Overexpression of GLUT1 or GLUT3 Increases Glucose Consumption and Lactate Production, and Sensitizes KMM Cells to Apoptosis upon Glucose Deprivation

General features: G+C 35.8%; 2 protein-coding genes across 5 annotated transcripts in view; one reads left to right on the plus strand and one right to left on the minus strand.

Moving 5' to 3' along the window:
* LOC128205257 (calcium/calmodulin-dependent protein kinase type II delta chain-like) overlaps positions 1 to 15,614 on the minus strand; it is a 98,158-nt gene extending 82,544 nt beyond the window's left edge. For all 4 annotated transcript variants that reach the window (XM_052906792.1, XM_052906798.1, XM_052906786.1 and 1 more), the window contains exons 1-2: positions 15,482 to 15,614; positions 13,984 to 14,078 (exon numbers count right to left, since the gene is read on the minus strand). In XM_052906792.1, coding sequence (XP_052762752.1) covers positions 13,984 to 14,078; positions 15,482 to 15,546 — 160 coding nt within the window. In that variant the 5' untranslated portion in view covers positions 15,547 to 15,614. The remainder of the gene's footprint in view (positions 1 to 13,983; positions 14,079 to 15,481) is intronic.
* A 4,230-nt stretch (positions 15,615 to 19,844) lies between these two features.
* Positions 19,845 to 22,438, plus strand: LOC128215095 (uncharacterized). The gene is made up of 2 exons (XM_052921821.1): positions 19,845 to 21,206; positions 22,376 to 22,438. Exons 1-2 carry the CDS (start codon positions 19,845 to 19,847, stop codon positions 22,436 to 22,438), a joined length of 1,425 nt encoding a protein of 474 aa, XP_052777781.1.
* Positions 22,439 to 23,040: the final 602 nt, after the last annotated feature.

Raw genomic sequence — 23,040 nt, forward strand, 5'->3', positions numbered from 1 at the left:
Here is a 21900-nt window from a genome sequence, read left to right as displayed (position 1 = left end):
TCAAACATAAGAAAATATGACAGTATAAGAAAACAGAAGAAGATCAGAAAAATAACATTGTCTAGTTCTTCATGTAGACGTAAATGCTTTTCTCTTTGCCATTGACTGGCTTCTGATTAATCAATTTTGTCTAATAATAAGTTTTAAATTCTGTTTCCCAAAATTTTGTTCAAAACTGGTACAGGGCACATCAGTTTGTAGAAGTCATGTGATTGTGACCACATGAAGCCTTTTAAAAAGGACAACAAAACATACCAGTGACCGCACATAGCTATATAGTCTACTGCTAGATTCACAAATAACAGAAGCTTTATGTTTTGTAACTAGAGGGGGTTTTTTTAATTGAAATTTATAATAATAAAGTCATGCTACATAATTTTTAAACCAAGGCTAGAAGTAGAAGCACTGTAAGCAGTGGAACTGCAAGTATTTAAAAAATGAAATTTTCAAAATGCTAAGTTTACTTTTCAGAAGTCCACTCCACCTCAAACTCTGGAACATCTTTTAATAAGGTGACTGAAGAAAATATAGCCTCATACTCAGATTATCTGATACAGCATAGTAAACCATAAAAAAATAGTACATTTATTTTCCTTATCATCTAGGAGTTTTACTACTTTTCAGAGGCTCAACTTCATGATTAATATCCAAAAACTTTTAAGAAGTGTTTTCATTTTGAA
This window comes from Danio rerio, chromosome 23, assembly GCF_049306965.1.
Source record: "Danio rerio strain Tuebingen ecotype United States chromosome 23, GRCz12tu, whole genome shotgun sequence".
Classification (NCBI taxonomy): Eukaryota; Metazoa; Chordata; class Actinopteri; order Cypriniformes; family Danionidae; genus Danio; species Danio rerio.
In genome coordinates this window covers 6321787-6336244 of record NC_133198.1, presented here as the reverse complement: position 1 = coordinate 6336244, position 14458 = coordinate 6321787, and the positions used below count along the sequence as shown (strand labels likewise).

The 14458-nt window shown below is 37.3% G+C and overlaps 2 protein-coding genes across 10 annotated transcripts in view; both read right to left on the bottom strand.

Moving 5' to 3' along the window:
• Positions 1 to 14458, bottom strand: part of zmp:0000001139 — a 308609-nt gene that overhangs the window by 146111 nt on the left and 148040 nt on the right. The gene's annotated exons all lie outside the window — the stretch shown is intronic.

To confirm if downregulation of GLUT1 and GLUT3 mediated KSHV inhibition of glucose consumption and lactate production, we overexpressed GLUT1 and GLUT3 in MM and KMM cells (Fig 7A and 7B). Overexpression of GLUT1 or GLUT3 was sufficient to increase glucose consumption and lactate production in KMM cells but the results were inconsistent with MM cells, which might reflect their cell surface expression levels (Fig 7C and 7D). While overexpression of GLUT1 or GLUT3 neither significantly affected cell proliferation of both MM and KMM cells under normal culture condition nor altered the sensitivity of MM cells to glucose deprivation, it reduced cell proliferation of KMM cells upon glucose deprivation (Fig 7E). Consistently, glucose deprivation increased the number of apoptotic cells in KMM cells with overexpression of GLUT1 or GLUT3 (Fig 7F). As expected, MM cells were sensitive to glucose deprivation. Overexpression of GLUT1 or GLUT3 increased the basal number of apoptotic cells in MM cells, which was further increased upon glucose deprivation (Fig 7F). Interestingly, overexpression of GLUT1 or GLUT3 had no effect on cell cycle progression in KMM cells in either normal culture condition or in medium deprived of glucose (Fig 7G). Thus, the glucose transporters regulate cell survival rather than cell cycle progression under nutritional stress conditions in KSHV-transformed cells. Finally, overexpression of GLUT1 or GLUT3 in KMM cells slightly increased the sizes of some colonies but significantly reduced the number of colonies in softagar in normal culture medium, which was further reduced upon glucose deprivation (Fig 7H). Taken together, these results indicate that suppression of GLUT1 and GLUT3 expression confers KMM cells lower levels of glucose consumption and lactate production, and endow them the potential for glucose-independent cell proliferation, survival and cellular transformation.